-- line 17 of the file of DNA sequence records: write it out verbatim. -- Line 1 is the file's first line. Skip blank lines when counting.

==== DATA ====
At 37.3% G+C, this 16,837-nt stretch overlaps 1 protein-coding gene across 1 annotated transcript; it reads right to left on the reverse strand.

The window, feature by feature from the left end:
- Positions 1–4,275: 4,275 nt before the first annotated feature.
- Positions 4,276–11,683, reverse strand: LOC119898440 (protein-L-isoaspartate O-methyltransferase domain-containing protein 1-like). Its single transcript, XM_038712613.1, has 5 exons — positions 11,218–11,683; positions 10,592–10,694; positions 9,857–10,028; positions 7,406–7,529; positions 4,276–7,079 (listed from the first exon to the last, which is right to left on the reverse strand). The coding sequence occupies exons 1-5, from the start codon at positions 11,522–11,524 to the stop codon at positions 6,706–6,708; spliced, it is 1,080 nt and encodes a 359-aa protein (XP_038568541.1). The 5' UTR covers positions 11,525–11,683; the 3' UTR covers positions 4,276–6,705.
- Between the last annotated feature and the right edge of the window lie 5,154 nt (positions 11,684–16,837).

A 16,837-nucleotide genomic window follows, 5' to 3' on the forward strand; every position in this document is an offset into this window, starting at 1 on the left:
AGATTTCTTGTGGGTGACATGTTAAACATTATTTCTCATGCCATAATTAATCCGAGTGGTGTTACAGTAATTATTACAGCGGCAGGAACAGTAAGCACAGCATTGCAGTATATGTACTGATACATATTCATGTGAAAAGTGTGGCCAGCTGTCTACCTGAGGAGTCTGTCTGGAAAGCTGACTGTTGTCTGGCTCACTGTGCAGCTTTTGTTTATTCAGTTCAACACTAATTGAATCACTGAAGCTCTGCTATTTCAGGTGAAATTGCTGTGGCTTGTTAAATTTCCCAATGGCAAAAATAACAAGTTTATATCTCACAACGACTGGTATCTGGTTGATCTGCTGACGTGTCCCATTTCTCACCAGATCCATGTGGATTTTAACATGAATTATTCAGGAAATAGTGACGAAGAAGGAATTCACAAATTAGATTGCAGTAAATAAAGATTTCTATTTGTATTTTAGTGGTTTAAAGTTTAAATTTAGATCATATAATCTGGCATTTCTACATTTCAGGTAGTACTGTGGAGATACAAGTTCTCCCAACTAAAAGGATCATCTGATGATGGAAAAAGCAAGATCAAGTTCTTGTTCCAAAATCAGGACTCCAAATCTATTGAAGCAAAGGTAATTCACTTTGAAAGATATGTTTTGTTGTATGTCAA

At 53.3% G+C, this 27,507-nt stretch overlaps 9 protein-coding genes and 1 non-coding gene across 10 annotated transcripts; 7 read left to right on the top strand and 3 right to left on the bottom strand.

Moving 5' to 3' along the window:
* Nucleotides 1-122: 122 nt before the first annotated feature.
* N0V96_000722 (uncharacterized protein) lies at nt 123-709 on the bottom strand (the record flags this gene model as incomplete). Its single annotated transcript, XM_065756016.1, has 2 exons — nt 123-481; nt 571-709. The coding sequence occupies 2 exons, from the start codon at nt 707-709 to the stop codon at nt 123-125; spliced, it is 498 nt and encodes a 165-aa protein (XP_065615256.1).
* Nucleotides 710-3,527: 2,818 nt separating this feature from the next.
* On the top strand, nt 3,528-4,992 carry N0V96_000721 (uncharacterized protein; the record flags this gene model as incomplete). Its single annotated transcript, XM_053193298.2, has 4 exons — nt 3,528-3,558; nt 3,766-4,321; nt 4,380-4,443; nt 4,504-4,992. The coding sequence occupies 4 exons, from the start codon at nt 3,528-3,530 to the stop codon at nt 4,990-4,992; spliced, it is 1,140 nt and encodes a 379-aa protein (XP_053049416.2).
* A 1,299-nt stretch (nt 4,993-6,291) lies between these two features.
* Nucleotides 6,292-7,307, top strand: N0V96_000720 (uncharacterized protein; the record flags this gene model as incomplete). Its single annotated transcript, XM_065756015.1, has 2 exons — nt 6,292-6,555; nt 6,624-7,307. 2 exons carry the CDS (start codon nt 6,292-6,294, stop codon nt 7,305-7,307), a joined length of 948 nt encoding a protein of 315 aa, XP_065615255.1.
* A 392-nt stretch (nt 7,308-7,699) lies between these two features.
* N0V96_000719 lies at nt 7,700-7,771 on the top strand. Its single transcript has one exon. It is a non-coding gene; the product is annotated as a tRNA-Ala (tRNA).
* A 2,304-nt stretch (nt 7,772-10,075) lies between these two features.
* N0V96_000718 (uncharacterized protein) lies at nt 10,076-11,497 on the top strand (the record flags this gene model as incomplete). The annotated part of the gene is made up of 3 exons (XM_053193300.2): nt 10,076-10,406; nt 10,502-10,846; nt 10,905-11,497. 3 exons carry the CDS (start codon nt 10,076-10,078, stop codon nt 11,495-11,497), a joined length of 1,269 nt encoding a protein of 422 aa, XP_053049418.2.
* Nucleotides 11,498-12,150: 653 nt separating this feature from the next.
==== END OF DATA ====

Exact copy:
* N0V96_000719 lies at nt 7,700-7,771 on the top strand. Its single transcript has one exon. It is a non-coding gene; the product is annotated as a tRNA-Ala (tRNA).